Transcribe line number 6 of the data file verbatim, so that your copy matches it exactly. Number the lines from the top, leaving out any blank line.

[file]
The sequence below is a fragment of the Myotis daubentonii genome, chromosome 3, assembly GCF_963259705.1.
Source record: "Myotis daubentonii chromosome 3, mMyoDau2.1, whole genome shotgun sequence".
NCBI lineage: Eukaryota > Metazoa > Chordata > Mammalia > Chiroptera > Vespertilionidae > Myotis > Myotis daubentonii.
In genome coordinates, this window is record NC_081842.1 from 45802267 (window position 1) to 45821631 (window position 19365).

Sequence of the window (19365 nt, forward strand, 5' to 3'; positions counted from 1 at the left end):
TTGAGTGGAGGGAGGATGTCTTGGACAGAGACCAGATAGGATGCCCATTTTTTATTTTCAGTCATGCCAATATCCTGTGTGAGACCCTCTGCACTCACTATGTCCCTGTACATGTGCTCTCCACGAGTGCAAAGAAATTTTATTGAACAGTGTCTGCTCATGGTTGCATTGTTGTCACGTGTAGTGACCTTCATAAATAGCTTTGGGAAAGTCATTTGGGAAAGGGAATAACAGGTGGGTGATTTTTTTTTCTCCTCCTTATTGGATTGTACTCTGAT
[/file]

TTGAGTGGAGGGAGGATGTCTTGGACAGAGACCAGATAGGATGCCCATTTTTTATTTTCAGTCATGCCAATATCCTGTGTGAGACCCTCTGCACTCACTATGTCCCTGTACATGTGCTCTCCACGAGTGCAAAGAAATTTTATTGAACAGTGTCTGCTCATGGTTGCATTGTTGTCACGTGTAGTGACCTTCATAAATAGCTTTGGGAAAGTCATTTGGGAAAGGGAATAACAGGTGGGTGATTTTTTTTTCTCCTCCTTATTGGATTGTACTCTGAT